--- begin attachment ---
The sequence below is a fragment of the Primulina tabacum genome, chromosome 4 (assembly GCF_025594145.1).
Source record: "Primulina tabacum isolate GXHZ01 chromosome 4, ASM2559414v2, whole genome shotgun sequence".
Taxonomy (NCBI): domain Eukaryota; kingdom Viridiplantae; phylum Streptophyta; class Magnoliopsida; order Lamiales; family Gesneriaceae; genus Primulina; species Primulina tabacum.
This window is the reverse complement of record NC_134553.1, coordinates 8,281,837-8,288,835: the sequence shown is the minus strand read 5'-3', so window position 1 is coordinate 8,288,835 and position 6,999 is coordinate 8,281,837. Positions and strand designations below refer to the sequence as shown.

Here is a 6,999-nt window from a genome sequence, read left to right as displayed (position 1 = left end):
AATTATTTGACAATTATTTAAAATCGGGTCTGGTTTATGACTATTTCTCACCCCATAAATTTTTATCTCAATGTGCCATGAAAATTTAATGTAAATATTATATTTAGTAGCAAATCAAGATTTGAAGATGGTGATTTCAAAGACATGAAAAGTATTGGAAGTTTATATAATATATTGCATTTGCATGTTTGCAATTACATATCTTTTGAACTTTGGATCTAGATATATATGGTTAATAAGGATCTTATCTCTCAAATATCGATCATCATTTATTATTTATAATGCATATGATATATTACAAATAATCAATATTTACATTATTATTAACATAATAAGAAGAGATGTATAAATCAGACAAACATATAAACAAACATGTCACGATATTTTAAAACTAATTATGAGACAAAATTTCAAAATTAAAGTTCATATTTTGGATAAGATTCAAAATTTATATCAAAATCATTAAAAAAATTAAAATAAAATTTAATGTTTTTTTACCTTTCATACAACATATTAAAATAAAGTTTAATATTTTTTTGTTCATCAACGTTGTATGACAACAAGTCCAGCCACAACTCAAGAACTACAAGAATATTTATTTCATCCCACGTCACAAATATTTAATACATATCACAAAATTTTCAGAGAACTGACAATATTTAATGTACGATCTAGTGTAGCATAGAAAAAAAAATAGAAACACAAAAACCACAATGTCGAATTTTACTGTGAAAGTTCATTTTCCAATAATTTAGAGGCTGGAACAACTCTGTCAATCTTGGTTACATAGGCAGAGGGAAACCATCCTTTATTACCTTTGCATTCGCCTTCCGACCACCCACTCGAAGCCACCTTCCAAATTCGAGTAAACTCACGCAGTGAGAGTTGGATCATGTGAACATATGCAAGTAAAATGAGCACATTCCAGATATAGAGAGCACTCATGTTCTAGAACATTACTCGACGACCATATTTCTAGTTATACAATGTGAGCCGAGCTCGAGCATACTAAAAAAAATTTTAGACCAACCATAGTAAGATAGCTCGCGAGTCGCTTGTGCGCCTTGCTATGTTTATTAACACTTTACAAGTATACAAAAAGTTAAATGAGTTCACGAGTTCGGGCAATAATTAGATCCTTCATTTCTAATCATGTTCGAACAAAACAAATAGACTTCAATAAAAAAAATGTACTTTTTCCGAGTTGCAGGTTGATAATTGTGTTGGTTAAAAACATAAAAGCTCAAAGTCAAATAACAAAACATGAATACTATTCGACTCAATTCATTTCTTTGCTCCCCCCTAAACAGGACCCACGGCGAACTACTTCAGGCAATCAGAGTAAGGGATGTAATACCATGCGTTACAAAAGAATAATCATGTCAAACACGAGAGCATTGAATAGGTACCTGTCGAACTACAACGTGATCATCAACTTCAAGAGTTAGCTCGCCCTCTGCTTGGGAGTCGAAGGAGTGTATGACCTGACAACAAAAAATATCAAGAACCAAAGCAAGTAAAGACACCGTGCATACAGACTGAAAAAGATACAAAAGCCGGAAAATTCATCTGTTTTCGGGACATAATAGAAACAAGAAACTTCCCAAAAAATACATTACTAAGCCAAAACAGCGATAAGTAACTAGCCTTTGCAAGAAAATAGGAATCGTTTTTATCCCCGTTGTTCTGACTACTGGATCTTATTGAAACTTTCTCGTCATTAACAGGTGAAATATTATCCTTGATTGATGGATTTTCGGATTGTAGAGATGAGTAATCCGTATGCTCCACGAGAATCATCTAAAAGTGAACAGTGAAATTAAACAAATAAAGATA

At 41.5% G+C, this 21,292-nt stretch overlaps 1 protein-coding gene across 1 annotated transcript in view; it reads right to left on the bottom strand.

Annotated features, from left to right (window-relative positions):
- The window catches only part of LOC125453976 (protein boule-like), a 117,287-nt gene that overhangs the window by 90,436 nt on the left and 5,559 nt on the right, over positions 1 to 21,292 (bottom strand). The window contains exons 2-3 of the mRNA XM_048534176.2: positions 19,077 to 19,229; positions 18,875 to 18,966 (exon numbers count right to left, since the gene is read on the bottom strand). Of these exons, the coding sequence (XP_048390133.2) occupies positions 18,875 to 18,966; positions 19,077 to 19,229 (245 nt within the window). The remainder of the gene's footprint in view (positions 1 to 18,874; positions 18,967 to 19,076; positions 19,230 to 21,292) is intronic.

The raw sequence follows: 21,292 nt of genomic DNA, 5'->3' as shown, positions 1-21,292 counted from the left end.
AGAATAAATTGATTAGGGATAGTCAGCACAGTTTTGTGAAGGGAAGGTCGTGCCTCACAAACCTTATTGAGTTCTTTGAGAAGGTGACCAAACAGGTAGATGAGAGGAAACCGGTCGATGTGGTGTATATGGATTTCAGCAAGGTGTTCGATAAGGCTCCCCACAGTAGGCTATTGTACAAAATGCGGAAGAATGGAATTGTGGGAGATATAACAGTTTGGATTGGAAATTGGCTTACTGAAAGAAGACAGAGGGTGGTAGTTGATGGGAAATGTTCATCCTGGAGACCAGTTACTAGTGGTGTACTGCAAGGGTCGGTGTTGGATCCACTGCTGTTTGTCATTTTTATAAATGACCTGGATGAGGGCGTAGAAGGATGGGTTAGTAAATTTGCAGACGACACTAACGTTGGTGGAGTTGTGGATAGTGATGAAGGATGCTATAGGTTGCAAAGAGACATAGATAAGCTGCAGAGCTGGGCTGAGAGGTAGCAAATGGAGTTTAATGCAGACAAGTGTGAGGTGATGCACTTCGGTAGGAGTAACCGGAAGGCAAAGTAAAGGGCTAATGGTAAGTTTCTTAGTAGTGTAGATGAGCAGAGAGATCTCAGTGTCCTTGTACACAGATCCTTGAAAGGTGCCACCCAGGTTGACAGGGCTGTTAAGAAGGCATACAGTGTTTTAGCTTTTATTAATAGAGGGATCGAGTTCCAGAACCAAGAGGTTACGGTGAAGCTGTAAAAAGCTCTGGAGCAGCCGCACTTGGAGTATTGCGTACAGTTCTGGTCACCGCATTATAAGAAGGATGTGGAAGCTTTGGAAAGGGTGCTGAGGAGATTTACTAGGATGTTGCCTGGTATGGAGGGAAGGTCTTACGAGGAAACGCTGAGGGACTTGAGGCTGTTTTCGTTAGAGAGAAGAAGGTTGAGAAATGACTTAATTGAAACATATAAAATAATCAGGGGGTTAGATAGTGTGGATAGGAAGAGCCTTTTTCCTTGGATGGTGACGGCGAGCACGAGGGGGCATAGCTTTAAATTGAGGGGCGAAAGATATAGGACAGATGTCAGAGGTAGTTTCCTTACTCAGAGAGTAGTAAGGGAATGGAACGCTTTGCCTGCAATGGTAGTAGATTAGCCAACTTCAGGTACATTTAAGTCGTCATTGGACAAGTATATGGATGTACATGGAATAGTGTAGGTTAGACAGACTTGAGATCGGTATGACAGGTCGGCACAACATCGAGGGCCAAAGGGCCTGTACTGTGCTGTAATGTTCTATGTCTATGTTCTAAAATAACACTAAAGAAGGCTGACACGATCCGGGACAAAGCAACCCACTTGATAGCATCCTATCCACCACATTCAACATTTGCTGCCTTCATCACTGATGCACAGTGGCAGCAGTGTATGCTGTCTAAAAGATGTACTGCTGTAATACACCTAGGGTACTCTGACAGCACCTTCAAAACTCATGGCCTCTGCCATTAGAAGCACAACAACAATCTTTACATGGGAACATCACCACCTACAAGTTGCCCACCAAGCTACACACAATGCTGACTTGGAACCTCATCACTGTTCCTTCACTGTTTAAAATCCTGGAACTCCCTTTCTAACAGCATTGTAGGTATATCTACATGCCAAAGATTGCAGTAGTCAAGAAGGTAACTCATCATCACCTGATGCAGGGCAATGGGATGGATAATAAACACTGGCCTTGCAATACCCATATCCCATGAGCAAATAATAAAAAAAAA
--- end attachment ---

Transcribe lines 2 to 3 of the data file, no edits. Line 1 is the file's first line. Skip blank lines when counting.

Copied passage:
Source record: "Primulina tabacum isolate GXHZ01 chromosome 4, ASM2559414v2, whole genome shotgun sequence".
Taxonomy (NCBI): domain Eukaryota; kingdom Viridiplantae; phylum Streptophyta; class Magnoliopsida; order Lamiales; family Gesneriaceae; genus Primulina; species Primulina tabacum.